Health care is a long-term investment. The benefits are not always apparent in the short term. Rather than watching the annual bottom line, UHC should stay the course and invest in its subscribers for the long haul. Despite a short-term loss from new ACA subscribers, UHC is doing very well. The bottom line will recover and our nation, including all UHC subscribers, will be better off.
Barry B. Cohen, St. Paul
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In her otherwise detailed and edifying discussion of the problems with American health care markets, Megan McArdle failed in two important respects (“Troubling symptoms for Obamacare,” Nov. 23). First, she failed to convincingly link the problems of health care markets generally with the changes made by Obamacare specifically. And secondly, as persuasive as she was in setting out the problem, she made no attempt at all to solve the important and critical problems she identified.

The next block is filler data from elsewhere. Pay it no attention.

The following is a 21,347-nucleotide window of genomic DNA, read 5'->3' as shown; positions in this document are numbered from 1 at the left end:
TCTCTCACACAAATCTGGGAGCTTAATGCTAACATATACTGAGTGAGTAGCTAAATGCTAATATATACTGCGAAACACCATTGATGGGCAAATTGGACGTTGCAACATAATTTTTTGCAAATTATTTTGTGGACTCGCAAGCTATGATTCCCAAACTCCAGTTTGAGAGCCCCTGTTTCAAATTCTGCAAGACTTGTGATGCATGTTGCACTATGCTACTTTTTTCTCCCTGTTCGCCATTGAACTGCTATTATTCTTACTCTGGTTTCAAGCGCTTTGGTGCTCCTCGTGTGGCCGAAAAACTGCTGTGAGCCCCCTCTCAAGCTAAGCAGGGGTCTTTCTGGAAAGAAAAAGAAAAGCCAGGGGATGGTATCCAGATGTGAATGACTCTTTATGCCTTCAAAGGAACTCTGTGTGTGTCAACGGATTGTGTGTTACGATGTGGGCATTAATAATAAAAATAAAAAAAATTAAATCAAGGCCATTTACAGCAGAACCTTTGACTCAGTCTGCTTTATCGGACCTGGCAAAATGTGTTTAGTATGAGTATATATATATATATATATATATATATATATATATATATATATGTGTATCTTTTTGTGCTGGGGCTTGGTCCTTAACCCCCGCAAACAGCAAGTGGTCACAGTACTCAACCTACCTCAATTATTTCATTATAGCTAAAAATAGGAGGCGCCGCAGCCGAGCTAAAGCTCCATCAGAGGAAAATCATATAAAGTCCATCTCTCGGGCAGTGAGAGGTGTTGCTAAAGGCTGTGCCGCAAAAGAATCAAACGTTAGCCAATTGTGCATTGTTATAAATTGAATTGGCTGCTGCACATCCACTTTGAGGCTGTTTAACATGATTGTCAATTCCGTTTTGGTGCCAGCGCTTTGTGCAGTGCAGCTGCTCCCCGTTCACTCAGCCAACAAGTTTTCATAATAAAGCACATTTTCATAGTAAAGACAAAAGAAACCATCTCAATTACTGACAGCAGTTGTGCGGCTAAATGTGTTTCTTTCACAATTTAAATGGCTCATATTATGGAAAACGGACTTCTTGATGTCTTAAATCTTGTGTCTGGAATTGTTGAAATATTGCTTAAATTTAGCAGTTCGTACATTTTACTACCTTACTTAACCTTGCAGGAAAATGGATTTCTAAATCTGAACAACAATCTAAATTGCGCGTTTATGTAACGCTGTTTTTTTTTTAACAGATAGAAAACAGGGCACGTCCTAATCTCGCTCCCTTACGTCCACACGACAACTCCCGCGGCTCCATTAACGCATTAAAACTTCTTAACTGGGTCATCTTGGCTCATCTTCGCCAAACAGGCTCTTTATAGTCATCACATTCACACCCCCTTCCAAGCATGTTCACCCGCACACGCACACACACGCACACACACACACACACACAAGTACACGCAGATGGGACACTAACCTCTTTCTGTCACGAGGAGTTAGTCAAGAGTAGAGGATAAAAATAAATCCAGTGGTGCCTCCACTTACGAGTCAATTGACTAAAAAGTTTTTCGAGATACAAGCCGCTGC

Although the working out can be incredibly complex, the problem she is discussing is remarkably simple: Americans have preexisting health care conditions, the treatment of which needs to be paid for. Obamacare didn’t invent the conditions, the care of such conditions or the need to pay for them. That such conditions should be treated and paid for is a goal of pretty much all health care reformers across the political spectrum; they simply differ in their methods. Obamacare proposes creating large insurance pools, capable of diluting the costs of covering preexisting conditions. It’s a common model in the insurance industry, indeed, going to the very nature of insurance itself. McArdle’s problem isn’t with the nature of insurance. It’s that the pool isn’t getting large enough, fast enough to be immediately profitable to insurance companies like UnitedHealth, the subject of McArdle’s column.
The solution she omitted? First, get through the start-up period so companies find their bearings in these hard-to-predict markets. Then, find ways to encourage and sustain the participation in these markets, which are, after all, amazingly advantageous to those who find their way into them.
Jon Miners, Crystal